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Re: [sharechat] VSG - Related Info only

From: "Cristine Kerr" <>
Date: Wed, 12 May 2004 11:33:07 +1000

German deal to boost Funhaler sales
Posted on Thursday, March 11 @ 07:02:45 EST by shaboo

PERTH biotech Visiomed's Funhaler children's asthma device is poised to break into Europe after the company's first international development alliance with a German drug company

Pari, one of the world's first companies to develop devices that deliver inhaled medications, has struck an agreement to collaborate with Visiomed in adapting the Funhaler for sale in Europe.

The Funhaler, which incorporates a whistle and a glow-in-the-dark spinning disc, was developed by Perth molecular oncologist and Visiomed director Paul Watt, as a fun and easy way to encourage his two children to take their asthma medications.

But while it is the only device of its kind worldwide, Visiomed chief executive Saliba Sassine said he recognised it would be difficult to displace other inhalers in the marketplace.

Instead, Visiomed hopes to sell InfaMed, its paediatric respiratory devices arm, or license the Funhaler technology to established companies like Pari.

"People are going to trust their own products," Mr Sassine said. "But there is no reason we can't do a deal and get the royalties."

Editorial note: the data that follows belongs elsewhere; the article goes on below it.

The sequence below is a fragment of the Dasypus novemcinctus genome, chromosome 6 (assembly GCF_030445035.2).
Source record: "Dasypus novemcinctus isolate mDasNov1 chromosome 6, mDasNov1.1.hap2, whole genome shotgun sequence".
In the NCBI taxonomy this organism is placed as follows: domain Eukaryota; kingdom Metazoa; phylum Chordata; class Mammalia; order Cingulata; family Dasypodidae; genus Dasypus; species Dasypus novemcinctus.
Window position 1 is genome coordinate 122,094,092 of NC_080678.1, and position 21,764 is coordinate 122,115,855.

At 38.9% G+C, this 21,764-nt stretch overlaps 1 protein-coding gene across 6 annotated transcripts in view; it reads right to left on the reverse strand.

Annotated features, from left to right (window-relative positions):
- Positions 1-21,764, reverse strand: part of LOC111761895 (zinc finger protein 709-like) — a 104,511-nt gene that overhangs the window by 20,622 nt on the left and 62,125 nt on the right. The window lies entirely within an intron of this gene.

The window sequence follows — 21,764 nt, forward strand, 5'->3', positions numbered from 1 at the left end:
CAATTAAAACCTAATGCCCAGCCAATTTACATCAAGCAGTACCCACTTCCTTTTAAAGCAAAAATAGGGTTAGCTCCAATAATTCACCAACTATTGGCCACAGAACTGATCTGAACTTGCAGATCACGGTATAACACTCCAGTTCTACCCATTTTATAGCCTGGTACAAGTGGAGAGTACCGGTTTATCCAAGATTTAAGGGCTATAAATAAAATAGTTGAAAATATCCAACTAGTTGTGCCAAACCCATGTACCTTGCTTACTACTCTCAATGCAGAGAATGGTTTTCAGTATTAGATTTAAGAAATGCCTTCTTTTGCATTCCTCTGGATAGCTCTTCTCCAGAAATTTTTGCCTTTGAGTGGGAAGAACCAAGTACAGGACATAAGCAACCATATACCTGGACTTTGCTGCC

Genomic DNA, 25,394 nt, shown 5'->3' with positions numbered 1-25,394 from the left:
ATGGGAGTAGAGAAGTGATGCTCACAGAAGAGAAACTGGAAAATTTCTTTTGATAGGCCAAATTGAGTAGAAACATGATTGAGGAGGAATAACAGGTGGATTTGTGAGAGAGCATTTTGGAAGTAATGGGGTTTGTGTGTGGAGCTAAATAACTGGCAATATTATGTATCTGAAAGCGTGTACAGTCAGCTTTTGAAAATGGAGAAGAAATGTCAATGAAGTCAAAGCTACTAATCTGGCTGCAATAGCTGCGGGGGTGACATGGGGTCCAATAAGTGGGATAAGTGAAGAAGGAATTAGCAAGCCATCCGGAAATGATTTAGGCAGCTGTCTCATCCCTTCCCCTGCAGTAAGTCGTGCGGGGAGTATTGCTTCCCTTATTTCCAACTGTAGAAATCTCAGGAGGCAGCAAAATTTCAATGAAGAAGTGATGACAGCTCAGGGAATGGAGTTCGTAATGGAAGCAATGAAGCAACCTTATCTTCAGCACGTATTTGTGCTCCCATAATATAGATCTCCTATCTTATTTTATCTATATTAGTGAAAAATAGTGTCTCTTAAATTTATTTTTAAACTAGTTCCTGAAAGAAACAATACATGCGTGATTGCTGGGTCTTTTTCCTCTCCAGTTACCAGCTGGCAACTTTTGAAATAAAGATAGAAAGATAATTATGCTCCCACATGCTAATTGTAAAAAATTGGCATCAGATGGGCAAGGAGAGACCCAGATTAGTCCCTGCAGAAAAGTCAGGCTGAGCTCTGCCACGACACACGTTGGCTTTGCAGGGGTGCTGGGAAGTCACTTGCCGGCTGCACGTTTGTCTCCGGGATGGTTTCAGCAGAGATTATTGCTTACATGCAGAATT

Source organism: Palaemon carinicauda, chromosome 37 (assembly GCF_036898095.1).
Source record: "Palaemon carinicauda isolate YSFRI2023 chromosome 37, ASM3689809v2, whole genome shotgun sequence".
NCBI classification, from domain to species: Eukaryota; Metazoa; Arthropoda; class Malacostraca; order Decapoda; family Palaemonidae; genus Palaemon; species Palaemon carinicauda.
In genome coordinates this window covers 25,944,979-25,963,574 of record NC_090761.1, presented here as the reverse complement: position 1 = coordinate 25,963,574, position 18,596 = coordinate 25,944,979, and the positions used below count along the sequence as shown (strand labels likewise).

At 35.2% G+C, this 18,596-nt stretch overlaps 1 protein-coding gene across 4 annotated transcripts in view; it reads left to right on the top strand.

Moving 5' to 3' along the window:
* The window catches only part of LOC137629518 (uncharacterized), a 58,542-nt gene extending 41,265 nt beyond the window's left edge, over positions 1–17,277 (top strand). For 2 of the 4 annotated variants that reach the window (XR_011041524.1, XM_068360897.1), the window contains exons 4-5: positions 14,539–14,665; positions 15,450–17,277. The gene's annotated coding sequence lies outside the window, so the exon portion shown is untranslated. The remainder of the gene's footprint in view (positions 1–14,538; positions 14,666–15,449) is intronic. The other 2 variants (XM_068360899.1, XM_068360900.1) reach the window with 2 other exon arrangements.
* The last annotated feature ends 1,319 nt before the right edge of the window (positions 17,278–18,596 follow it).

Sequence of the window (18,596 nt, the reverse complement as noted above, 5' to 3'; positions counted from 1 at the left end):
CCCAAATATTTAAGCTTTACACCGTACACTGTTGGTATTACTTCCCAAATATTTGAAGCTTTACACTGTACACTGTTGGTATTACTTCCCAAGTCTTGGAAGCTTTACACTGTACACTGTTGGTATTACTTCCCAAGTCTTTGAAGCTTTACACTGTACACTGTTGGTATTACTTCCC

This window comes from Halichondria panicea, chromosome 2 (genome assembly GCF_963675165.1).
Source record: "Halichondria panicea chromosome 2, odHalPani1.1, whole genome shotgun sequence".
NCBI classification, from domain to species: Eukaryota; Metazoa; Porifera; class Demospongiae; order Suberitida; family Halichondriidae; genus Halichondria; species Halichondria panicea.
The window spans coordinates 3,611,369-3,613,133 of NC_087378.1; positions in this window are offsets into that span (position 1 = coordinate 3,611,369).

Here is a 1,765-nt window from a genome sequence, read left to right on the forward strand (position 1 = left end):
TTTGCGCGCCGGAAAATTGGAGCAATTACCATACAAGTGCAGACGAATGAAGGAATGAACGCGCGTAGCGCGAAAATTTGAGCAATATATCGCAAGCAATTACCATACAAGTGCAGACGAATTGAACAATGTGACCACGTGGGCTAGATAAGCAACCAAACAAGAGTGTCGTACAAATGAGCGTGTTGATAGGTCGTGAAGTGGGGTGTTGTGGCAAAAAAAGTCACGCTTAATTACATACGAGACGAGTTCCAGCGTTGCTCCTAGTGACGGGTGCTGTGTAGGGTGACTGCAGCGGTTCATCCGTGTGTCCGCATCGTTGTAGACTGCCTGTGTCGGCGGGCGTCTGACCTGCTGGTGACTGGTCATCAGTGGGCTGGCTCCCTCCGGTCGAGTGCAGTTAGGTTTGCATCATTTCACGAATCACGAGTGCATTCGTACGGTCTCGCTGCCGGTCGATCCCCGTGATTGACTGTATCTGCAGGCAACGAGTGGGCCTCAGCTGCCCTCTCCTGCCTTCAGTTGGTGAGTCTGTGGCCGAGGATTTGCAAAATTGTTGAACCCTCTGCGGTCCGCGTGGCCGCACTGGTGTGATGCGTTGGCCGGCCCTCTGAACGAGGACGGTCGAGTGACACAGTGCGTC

A $1 million Funhaler study, funded by the US National Institutes of Health and conducted by asthma researchers at the University of Western Australia and the Telethon Institute for Child Health Research, would further support the device, Dr Sassine said.

A previous study found that 73 per cent of parents reported successfully medicating their children with the Funhaler compared with 10 per cent of conventional spacer users.

It also showed parents were more likely to give the medication because it was a less stressful experience for both the child and the parent.

Visiomed is finalising production details for the Funhaler with Australian manufacturers and has entered collaborative agreements with asthma foundations around Australia to promote the product.

It expects to launch the Funhaler later this year.

Visiomed also anticipates FDA approval and is negotiating with a number of US companies to license out its technology or sell InfaMed.